How to choose a caregiver in Canada

Sooner or later, most Canadians are faced with the challenge of providing care for an elderly family member. While the experience can bring tremendous emotional rewards, it may also strain finances, and impact family and work life.

At some point you may need at-home senior care on a part-time or full-time basis. This may mean sharing duties with other family members, hiring a private or public caregiver, or some combination of the two.

A good place to start when considering all your options? Government funded or private social workers specializing in elder care can provide local contacts, advice and resources to ease your decision-making.

Should you opt for outside help, here’s a handy checklist of issues to consider as you search for the most appropriate elder care.

Basic questions

  • Candidate’s legal status in Canada
  • Pay — Discuss expectations (hourly or weekly) and be upfront
  • Insurance — Your loved one may already have private or public coverage for some nursing care
  • Provincial coverage — May be available, depending on province of residence and other factors
  • Training and certification — Foreign or Canadian elder-care training certification, plus training specific to your family member’s needs (memory loss, dementia, physical disability, palliative care, or other)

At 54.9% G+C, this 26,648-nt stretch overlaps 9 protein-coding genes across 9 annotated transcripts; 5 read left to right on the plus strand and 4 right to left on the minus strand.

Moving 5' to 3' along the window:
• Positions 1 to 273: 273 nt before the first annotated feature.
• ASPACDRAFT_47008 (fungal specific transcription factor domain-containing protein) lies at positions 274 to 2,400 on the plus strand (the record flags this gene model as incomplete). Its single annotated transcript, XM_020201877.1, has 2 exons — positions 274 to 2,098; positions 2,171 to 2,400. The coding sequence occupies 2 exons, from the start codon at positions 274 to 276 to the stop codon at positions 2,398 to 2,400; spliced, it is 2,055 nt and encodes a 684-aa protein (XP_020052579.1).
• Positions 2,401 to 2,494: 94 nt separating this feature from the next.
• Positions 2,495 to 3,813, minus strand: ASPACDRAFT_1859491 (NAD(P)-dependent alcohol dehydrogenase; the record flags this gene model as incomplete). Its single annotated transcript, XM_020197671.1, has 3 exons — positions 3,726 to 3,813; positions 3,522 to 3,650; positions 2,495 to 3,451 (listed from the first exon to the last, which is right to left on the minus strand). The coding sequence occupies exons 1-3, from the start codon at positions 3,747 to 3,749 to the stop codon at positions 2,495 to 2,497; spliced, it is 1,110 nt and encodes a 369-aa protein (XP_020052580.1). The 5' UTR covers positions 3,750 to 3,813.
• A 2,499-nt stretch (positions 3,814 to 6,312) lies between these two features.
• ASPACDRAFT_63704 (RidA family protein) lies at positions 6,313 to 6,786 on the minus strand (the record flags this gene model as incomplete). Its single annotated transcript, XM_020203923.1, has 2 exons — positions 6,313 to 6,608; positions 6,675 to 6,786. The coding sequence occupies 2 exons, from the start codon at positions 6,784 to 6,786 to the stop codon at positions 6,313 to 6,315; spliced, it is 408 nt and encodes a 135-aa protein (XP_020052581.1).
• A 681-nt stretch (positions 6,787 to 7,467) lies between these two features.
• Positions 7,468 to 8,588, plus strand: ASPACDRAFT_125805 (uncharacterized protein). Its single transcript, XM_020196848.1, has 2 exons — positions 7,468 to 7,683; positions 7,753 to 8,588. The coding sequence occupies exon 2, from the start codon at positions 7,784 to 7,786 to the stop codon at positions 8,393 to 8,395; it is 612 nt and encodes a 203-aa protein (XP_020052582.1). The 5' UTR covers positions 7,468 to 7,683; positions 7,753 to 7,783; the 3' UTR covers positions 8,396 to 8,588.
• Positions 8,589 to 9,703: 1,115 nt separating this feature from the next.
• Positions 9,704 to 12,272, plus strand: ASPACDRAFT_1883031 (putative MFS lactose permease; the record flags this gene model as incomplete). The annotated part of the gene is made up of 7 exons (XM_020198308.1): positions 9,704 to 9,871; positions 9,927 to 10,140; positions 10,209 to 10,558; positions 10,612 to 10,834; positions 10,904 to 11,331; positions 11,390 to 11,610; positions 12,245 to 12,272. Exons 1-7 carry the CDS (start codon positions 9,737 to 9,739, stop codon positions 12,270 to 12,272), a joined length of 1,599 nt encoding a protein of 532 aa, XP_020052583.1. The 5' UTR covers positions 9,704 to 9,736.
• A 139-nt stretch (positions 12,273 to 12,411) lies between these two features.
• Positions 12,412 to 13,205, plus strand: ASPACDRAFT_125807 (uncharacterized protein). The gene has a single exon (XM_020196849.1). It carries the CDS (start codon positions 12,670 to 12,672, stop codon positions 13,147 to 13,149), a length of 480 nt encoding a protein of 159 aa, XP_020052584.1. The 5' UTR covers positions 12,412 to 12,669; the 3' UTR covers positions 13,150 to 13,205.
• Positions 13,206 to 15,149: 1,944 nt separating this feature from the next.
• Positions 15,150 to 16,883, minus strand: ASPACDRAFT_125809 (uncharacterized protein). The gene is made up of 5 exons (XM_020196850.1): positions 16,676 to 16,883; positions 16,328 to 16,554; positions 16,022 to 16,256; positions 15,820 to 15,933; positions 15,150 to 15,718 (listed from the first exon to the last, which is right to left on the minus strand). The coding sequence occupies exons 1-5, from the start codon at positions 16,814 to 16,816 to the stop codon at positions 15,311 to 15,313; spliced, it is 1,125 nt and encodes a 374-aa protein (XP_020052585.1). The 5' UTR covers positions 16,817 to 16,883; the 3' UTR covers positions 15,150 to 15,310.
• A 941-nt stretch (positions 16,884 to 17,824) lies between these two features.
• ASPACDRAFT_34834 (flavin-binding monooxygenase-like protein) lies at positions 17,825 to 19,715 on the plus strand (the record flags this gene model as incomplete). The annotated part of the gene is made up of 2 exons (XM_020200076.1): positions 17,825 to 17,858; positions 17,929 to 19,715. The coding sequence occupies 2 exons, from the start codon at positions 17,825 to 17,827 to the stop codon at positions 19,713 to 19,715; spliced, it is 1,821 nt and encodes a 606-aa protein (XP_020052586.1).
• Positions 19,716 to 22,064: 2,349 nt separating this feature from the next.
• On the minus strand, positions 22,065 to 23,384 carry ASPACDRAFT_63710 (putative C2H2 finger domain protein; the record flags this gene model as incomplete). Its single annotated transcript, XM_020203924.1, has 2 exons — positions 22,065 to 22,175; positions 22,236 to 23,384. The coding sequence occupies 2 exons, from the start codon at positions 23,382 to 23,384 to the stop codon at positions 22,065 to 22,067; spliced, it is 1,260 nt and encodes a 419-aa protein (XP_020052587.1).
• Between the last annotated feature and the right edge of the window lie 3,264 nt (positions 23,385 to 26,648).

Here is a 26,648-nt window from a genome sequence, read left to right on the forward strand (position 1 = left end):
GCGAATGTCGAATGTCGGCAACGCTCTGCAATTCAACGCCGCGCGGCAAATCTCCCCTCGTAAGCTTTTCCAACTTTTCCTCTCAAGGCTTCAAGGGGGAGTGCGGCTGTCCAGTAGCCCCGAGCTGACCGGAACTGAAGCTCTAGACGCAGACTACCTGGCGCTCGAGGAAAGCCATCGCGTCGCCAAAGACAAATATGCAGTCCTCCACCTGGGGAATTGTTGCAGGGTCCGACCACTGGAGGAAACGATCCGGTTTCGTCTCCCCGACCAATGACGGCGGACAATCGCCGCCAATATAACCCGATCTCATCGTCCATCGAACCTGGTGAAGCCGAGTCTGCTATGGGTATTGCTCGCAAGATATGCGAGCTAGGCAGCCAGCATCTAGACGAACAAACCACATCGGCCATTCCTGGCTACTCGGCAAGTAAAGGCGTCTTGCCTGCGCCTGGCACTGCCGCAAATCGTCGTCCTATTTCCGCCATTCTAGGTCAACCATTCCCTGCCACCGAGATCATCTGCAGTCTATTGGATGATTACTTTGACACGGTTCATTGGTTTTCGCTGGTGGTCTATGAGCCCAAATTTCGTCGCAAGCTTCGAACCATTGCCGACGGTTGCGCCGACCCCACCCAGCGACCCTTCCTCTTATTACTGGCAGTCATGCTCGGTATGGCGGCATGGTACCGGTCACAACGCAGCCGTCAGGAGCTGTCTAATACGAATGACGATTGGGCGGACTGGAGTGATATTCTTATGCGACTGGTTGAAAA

• References — 3, if possible
  • Trial period — 1-3 months
  • CPR or first aid training
  • Optional: Driver’s license — May come in handy, if car is available 


  • Expectations — Rehab, companionship, nursing, medical, memory exercises, bathing, respite care, etc.
  • Additional expectations — Light housekeeping, preparing elderly person’s meals, accompanying to appointments, picking up medications, etc.
  • Hours — Day, night, number of hours per day/night
  • Commitment — Continuous, long-term presence especially important for those with dementia
  • Possibility of live-in — If you have the funds, home space and need

Personal attributes

  • Compatibility and personality — Should complement your loved one and your family:
    1. Language skills — Able to converse in the elderly person’s and your preferred language(s)
    2. Dependable
    3. Honest and forthright
    4. Professional
    5. Trustworthy
    6. Upbeat and positive
    7. Patient
    8. Compassionate
    9. Sense of humour
    10. Comfort with pets (if you have them)


  • Holidays — Which ones and how long
  • Distance — From your home and family transportation
  • Hours of availability — Does the caregiver offer the hours convenient to you
  • Flexibility — If you’re running late getting back, or need to increase hours
  • Smoker
  • Breaks and lunch — Will you supply food and/or snacks
  • Emergency availability — Weekends and after-hours, just in case

That’s a lot to think about! And you can’t expect every candidate to tick off every box. But it’s a start to helping you think clearly about expectations and responsibilities.